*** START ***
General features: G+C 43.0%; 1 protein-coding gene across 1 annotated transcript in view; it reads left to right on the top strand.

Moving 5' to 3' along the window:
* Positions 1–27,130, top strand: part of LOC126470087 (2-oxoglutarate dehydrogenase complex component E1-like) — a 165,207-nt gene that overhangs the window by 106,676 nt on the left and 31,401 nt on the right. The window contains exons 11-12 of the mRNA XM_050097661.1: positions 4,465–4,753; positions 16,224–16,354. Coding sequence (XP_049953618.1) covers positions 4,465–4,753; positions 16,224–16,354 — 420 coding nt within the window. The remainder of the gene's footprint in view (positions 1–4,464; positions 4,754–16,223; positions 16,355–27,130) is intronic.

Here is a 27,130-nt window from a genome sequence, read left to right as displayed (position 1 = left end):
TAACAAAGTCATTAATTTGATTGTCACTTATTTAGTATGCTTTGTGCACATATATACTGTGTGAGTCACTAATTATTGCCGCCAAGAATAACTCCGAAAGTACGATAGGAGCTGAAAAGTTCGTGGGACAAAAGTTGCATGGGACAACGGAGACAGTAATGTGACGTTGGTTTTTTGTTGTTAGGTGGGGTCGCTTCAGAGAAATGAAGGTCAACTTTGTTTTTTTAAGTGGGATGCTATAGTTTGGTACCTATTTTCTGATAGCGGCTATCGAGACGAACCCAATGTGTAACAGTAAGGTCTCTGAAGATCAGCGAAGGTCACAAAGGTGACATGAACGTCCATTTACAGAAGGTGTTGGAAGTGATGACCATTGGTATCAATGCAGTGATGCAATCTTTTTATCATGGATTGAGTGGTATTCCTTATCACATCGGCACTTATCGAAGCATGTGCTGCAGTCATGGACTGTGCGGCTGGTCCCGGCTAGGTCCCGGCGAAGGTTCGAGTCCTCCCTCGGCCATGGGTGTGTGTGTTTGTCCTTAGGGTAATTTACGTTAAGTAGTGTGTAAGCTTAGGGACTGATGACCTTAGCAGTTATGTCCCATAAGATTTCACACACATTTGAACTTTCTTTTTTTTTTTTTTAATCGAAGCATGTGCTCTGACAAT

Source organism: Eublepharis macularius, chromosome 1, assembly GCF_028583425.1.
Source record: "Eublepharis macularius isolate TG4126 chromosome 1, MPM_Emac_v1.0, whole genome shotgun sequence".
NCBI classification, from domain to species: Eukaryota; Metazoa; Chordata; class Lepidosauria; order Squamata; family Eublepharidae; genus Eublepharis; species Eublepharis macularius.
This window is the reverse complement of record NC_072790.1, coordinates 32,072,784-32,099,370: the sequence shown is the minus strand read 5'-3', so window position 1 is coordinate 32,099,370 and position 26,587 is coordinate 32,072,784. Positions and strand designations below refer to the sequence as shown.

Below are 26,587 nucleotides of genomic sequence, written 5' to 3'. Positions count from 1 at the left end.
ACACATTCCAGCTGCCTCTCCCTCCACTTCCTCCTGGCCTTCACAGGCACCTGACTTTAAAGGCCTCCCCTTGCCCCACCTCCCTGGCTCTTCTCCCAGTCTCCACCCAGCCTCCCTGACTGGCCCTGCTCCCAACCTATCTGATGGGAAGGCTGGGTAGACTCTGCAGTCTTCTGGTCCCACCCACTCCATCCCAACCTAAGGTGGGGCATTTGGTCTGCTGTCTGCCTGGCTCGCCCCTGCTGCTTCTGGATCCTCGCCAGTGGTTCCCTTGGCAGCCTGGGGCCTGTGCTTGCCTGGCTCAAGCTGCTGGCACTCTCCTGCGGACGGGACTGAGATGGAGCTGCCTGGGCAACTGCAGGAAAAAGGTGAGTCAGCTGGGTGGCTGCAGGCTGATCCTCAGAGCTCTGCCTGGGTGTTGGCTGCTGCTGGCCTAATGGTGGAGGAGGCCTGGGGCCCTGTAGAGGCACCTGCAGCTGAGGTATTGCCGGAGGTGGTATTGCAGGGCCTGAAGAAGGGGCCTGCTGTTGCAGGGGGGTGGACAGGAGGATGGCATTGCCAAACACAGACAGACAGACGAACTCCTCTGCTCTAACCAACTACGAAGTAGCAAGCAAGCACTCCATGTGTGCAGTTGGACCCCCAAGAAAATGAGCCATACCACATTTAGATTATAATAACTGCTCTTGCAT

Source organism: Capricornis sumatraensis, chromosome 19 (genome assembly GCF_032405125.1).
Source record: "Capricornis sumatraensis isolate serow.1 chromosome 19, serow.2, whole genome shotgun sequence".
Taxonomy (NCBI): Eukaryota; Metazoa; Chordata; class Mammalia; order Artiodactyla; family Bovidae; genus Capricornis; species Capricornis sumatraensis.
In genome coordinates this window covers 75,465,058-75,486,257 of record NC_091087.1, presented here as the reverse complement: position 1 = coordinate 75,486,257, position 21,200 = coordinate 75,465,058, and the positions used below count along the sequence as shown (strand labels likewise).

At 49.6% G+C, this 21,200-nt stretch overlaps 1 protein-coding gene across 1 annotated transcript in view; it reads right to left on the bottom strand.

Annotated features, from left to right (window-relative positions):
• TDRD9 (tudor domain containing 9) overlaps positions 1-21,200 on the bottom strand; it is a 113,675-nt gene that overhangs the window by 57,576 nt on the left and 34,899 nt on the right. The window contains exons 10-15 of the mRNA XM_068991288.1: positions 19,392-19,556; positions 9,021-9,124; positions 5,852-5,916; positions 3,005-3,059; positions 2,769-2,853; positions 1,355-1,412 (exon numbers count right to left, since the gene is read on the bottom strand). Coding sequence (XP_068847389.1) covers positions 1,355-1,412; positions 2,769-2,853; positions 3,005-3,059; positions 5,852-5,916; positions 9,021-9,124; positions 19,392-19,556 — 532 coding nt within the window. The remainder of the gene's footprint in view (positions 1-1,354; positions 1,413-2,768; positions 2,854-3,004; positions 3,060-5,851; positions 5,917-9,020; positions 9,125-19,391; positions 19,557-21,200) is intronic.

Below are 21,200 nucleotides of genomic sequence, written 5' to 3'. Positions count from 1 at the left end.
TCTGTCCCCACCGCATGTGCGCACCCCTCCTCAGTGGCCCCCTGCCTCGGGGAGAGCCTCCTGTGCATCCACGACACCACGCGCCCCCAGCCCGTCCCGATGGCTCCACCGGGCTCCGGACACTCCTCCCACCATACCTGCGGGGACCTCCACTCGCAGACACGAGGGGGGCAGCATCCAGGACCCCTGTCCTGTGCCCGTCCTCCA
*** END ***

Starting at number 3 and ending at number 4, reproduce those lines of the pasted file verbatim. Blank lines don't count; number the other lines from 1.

* Positions 1–27,130, top strand: part of LOC126470087 (2-oxoglutarate dehydrogenase complex component E1-like) — a 165,207-nt gene that overhangs the window by 106,676 nt on the left and 31,401 nt on the right. The window contains exons 11-12 of the mRNA XM_050097661.1: positions 4,465–4,753; positions 16,224–16,354. Coding sequence (XP_049953618.1) covers positions 4,465–4,753; positions 16,224–16,354 — 420 coding nt within the window. The remainder of the gene's footprint in view (positions 1–4,464; positions 4,754–16,223; positions 16,355–27,130) is intronic.

Here is a 27,130-nt window from a genome sequence, read left to right as displayed (position 1 = left end):